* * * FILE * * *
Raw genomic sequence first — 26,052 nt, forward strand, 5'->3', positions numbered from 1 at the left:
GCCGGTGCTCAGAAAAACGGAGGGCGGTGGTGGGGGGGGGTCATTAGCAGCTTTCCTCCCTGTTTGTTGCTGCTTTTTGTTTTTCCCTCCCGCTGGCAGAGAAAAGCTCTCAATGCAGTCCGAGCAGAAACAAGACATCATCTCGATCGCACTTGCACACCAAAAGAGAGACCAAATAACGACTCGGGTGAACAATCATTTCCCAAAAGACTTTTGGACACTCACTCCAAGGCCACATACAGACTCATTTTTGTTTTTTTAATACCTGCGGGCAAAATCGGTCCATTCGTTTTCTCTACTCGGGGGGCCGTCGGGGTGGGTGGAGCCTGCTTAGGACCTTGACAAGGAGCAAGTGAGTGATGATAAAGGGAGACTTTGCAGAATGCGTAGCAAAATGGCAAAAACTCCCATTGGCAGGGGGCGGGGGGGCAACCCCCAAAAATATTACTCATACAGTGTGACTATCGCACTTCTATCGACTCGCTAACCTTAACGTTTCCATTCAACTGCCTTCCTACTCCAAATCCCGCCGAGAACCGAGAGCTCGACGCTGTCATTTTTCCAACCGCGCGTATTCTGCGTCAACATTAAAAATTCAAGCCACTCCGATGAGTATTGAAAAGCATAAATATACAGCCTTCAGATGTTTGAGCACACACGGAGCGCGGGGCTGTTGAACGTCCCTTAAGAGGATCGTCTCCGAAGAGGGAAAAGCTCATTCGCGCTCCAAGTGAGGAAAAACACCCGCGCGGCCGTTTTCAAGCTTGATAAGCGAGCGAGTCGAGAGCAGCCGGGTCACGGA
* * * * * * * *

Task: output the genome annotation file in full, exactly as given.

Raw genomic sequence first — 26,052 nt, forward strand, 5'->3', positions numbered from 1 at the left:
GCCGGTGCTCAGAAAAACGGAGGGCGGTGGTGGGGGGGGGTCATTAGCAGCTTTCCTCCCTGTTTGTTGCTGCTTTTTGTTTTTCCCTCCCGCTGGCAGAGAAAAGCTCTCAATGCAGTCCGAGCAGAAACAAGACATCATCTCGATCGCACTTGCACACCAAAAGAGAGACCAAATAACGACTCGGGTGAACAATCATTTCCCAAAAGACTTTTGGACACTCACTCCAAGGCCACATACAGACTCATTTTTGTTTTTTTAATACCTGCGGGCAAAATCGGTCCATTCGTTTTCTCTACTCGGGGGGCCGTCGGGGTGGGTGGAGCCTGCTTAGGACCTTGACAAGGAGCAAGTGAGTGATGATAAAGGGAGACTTTGCAGAATGCGTAGCAAAATGGCAAAAACTCCCATTGGCAGGGGGCGGGGGGGCAACCCCCAAAAATATTACTCATACAGTGTGACTATCGCACTTCTATCGACTCGCTAACCTTAACGTTTCCATTCAACTGCCTTCCTACTCCAAATCCCGCCGAGAACCGAGAGCTCGACGCTGTCATTTTTCCAACCGCGCGTATTCTGCGTCAACATTAAAAATTCAAGCCACTCCGATGAGTATTGAAAAGCATAAATATACAGCCTTCAGATGTTTGAGCACACACGGAGCGCGGGGCTGTTGAACGTCCCTTAAGAGGATCGTCTCCGAAGAGGGAAAAGCTCATTCGCGCTCCAAGTGAGGAAAAACACCCGCGCGGCCGTTTTCAAGCTTGATAAGCGAGCGAGTCGAGAGCAGCCGGGTCACGGA